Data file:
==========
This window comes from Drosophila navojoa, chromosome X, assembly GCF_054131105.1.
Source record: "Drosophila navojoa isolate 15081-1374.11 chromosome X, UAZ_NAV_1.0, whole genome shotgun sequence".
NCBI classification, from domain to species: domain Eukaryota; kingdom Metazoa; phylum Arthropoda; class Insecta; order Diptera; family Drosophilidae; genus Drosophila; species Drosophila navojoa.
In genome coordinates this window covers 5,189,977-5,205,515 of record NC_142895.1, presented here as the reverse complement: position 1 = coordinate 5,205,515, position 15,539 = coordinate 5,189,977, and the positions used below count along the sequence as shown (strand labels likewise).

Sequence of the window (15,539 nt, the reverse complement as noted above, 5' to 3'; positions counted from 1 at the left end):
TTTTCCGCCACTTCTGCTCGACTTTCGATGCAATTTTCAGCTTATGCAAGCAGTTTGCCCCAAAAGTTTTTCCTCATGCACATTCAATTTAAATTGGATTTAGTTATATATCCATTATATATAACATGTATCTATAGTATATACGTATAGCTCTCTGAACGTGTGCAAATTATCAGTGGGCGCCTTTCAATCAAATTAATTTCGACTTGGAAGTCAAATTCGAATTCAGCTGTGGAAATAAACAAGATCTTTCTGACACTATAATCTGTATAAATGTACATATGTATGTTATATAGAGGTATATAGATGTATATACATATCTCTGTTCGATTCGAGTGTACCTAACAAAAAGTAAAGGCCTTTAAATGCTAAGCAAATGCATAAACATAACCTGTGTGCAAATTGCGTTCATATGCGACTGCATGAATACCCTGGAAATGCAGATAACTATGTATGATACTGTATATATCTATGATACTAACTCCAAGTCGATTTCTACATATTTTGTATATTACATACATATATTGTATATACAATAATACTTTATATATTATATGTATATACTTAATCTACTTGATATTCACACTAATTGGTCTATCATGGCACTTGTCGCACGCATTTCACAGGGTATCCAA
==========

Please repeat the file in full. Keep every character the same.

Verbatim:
This window comes from Drosophila navojoa, chromosome X, assembly GCF_054131105.1.
Source record: "Drosophila navojoa isolate 15081-1374.11 chromosome X, UAZ_NAV_1.0, whole genome shotgun sequence".
NCBI classification, from domain to species: domain Eukaryota; kingdom Metazoa; phylum Arthropoda; class Insecta; order Diptera; family Drosophilidae; genus Drosophila; species Drosophila navojoa.
In genome coordinates this window covers 5,189,977-5,205,515 of record NC_142895.1, presented here as the reverse complement: position 1 = coordinate 5,205,515, position 15,539 = coordinate 5,189,977, and the positions used below count along the sequence as shown (strand labels likewise).

Sequence of the window (15,539 nt, the reverse complement as noted above, 5' to 3'; positions counted from 1 at the left end):
TTTTCCGCCACTTCTGCTCGACTTTCGATGCAATTTTCAGCTTATGCAAGCAGTTTGCCCCAAAAGTTTTTCCTCATGCACATTCAATTTAAATTGGATTTAGTTATATATCCATTATATATAACATGTATCTATAGTATATACGTATAGCTCTCTGAACGTGTGCAAATTATCAGTGGGCGCCTTTCAATCAAATTAATTTCGACTTGGAAGTCAAATTCGAATTCAGCTGTGGAAATAAACAAGATCTTTCTGACACTATAATCTGTATAAATGTACATATGTATGTTATATAGAGGTATATAGATGTATATACATATCTCTGTTCGATTCGAGTGTACCTAACAAAAAGTAAAGGCCTTTAAATGCTAAGCAAATGCATAAACATAACCTGTGTGCAAATTGCGTTCATATGCGACTGCATGAATACCCTGGAAATGCAGATAACTATGTATGATACTGTATATATCTATGATACTAACTCCAAGTCGATTTCTACATATTTTGTATATTACATACATATATTGTATATACAATAATACTTTATATATTATATGTATATACTTAATCTACTTGATATTCACACTAATTGGTCTATCATGGCACTTGTCGCACGCATTTCACAGGGTATCCAA